I fear her strength will give way when the excitement of grief abates –Hitherto ever since the death, she has been busy about him & his wishes & so on & has had all her children about her — Of Lady Gurney I know at first only that she is calm. They were married 48 years & were still married lovers- But excuse my talking to thee of persons you only know by name.
I am now every moment expecting to hear of the death of a dear youth whom everybody that knows him loves, his age 17 who with a sister of his has been for a fortnight hanging between life and death her & his complaint ^is> measles followed by his fever
His parents are dear friends of mine & they are rarely out of my thoughts — The dear girl may recover but the boy, the mother’s darling & her eldest boy is, I as I dread to hear, dying or dead! –
I hope & trust you are all as well as I wish you to be-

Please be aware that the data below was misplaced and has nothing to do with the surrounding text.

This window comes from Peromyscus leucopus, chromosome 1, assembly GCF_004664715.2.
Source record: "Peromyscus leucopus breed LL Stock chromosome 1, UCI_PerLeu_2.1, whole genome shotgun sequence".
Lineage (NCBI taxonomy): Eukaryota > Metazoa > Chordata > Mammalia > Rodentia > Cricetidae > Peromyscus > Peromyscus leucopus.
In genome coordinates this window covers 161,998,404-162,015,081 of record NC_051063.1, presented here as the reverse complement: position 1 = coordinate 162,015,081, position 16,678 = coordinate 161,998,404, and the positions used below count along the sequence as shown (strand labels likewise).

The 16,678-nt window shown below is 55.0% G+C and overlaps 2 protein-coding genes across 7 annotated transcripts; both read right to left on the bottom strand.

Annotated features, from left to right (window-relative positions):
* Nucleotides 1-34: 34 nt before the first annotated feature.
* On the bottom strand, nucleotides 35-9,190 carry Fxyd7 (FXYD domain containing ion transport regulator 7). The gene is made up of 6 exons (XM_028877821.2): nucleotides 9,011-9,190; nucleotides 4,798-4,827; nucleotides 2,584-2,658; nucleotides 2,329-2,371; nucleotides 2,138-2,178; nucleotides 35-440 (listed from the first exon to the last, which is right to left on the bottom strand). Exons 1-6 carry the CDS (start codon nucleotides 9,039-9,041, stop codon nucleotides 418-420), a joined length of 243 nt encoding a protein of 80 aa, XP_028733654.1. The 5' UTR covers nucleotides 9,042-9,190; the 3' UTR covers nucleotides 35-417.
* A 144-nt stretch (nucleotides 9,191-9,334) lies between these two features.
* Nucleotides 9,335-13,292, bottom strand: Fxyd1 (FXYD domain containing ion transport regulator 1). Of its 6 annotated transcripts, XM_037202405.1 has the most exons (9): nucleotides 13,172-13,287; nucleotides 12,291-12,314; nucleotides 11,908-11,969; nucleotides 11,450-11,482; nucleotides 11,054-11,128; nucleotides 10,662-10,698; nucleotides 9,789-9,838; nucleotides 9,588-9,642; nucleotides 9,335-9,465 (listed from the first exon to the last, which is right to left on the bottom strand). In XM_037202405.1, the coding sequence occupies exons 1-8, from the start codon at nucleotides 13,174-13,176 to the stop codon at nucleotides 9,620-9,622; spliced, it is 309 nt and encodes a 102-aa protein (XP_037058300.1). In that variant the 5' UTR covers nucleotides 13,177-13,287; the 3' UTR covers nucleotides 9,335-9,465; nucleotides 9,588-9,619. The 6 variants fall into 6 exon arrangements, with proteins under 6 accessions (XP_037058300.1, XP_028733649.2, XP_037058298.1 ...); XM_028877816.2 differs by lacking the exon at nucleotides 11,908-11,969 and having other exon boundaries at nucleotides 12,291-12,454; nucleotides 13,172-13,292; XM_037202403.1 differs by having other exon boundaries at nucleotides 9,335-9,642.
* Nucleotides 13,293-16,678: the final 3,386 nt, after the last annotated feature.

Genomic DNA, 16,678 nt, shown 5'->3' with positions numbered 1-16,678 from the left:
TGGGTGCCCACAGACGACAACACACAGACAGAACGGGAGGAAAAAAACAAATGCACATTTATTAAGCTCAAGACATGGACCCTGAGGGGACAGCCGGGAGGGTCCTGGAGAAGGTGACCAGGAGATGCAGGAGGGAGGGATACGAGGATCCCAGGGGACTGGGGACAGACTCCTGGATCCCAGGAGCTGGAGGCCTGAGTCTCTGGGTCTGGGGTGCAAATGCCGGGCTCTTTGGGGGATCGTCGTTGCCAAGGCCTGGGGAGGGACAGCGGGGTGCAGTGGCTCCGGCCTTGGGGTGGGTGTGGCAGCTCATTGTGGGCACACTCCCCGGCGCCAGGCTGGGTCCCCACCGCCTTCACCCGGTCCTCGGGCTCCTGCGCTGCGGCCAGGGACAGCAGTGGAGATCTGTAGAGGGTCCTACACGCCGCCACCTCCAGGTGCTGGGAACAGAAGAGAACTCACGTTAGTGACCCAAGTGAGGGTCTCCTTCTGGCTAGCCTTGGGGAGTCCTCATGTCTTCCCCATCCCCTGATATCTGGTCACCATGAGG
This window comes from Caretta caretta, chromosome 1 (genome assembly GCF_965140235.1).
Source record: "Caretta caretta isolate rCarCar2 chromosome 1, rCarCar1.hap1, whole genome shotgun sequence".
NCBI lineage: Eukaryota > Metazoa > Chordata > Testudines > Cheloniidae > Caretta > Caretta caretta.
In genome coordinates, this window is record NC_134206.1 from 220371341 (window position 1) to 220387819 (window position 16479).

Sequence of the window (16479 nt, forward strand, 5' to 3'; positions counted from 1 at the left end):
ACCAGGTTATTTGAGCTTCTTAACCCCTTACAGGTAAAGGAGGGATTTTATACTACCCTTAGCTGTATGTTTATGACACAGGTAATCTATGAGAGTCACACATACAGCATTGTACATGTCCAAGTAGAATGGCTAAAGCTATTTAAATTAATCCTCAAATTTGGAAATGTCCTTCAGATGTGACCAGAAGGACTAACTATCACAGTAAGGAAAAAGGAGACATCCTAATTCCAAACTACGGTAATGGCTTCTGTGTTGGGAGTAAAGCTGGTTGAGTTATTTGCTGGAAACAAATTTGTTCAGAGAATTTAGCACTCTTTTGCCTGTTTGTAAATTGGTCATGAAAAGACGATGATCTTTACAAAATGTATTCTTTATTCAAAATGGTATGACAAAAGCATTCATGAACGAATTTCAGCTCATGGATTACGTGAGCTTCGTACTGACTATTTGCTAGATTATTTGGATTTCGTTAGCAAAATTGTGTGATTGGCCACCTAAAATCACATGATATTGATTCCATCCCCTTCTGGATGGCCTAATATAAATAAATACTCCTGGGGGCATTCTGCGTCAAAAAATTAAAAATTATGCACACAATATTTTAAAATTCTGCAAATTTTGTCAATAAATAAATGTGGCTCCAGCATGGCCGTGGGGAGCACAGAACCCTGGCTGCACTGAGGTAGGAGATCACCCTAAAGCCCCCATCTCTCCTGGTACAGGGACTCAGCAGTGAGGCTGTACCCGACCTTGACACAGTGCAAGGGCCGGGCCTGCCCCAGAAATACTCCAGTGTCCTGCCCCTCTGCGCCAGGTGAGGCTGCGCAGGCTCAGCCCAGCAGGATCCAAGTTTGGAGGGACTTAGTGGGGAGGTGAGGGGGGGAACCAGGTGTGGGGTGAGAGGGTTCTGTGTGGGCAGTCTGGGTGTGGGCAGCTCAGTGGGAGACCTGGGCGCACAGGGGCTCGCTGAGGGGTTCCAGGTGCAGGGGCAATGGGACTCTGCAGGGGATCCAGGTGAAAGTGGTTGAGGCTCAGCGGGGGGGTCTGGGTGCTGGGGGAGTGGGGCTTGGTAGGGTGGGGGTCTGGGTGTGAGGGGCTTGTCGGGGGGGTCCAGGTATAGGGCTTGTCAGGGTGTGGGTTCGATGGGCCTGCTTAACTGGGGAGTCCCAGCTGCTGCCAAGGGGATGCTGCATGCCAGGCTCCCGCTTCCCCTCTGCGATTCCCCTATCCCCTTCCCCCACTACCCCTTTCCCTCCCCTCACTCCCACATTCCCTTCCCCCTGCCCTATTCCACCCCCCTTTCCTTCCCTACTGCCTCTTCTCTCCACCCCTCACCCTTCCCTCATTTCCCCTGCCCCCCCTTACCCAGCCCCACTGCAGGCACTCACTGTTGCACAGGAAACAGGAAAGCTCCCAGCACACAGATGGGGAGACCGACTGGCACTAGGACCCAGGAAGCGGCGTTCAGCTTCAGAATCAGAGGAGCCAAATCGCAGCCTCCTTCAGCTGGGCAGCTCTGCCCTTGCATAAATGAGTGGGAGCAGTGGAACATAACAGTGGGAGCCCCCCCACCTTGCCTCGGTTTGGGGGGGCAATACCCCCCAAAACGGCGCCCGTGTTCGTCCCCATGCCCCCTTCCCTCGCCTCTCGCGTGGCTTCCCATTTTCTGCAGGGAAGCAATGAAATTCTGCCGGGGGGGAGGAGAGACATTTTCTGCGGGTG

Ever dear Lady
Truly & affecly thine
Source: King and Pierce
 Based on context, this letter possibly references the death of Sir John Gurney, placing the date of the letter in 1845. John Gurney (1768-1845). See J. A. Hamilton. “Gurney, Sir John (1768-1845).” Rev. Catherine Pease-Watkin. Oxford Dictionary of National Biography. Oxford University Press, 2004. Web. 6 Aug. 2013.
 Likely Lady Maria Gurney née Hawes. See J. A. Hamilton. “Gurney, Sir John (1768-1845).” Rev. Catherine Pease-Watkin. Oxford Dictionary of National Biography. Oxford University Press, 2004. Web. 6 Aug. 2013.